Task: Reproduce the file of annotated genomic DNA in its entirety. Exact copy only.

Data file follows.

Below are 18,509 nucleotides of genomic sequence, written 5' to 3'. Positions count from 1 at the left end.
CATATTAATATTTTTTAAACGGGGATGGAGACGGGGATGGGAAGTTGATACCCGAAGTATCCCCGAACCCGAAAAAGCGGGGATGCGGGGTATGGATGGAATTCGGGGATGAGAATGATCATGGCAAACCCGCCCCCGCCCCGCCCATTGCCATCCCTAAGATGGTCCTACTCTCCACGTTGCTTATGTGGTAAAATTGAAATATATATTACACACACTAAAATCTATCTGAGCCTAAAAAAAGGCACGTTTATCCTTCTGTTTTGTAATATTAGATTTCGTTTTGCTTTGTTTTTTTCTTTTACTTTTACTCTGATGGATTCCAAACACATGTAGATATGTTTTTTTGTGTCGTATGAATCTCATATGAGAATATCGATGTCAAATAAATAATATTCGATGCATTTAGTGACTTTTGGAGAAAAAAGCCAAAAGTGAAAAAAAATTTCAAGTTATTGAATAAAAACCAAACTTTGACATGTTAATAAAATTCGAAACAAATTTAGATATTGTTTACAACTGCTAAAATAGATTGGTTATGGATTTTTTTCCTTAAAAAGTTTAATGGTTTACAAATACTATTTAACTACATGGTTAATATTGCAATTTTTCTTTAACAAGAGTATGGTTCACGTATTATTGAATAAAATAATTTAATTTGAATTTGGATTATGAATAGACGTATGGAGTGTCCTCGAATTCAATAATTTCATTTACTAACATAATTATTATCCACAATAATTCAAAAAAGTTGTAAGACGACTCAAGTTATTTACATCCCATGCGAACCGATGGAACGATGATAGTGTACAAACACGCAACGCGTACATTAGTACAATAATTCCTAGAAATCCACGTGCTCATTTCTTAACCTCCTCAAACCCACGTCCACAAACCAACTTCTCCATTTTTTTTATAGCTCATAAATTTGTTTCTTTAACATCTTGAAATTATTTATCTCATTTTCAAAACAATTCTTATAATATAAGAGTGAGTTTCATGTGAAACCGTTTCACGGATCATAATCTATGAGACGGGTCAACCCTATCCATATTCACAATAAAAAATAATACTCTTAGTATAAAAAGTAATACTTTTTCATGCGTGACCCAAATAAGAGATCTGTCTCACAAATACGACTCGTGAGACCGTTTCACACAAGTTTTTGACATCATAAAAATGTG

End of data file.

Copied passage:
Below are 18,509 nucleotides of genomic sequence, written 5' to 3'. Positions count from 1 at the left end.
CATATTAATATTTTTTAAACGGGGATGGAGACGGGGATGGGAAGTTGATACCCGAAGTATCCCCGAACCCGAAAAAGCGGGGATGCGGGGTATGGATGGAATTCGGGGATGAGAATGATCATGGCAAACCCGCCCCCGCCCCGCCCATTGCCATCCCTAAGATGGTCCTACTCTCCACGTTGCTTATGTGGTAAAATTGAAATATATATTACACACACTAAAATCTATCTGAGCCTAAAAAAAGGCACGTTTATCCTTCTGTTTTGTAATATTAGATTTCGTTTTGCTTTGTTTTTTTCTTTTACTTTTACTCTGATGGATTCCAAACACATGTAGATATGTTTTTTTGTGTCGTATGAATCTCATATGAGAATATCGATGTCAAATAAATAATATTCGATGCATTTAGTGACTTTTGGAGAAAAAAGCCAAAAGTGAAAAAAAATTTCAAGTTATTGAATAAAAACCAAACTTTGACATGTTAATAAAATTCGAAACAAATTTAGATATTGTTTACAACTGCTAAAATAGATTGGTTATGGATTTTTTTCCTTAAAAAGTTTAATGGTTTACAAATACTATTTAACTACATGGTTAATATTGCAATTTTTCTTTAACAAGAGTATGGTTCACGTATTATTGAATAAAATAATTTAATTTGAATTTGGATTATGAATAGACGTATGGAGTGTCCTCGAATTCAATAATTTCATTTACTAACATAATTATTATCCACAATAATTCAAAAAAGTTGTAAGACGACTCAAGTTATTTACATCCCATGCGAACCGATGGAACGATGATAGTGTACAAACACGCAACGCGTACATTAGTACAATAATTCCTAGAAATCCACGTGCTCATTTCTTAACCTCCTCAAACCCACGTCCACAAACCAACTTCTCCATTTTTTTTATAGCTCATAAATTTGTTTCTTTAACATCTTGAAATTATTTATCTCATTTTCAAAACAATTCTTATAATATAAGAGTGAGTTTCATGTGAAACCGTTTCACGGATCATAATCTATGAGACGGGTCAACCCTATCCATATTCACAATAAAAAATAATACTCTTAGTATAAAAAGTAATACTTTTTCATGCGTGACCCAAATAAGAGATCTGTCTCACAAATACGACTCGTGAGACCGTTTCACACAAGTTTTTGACATCATAAAAATGTG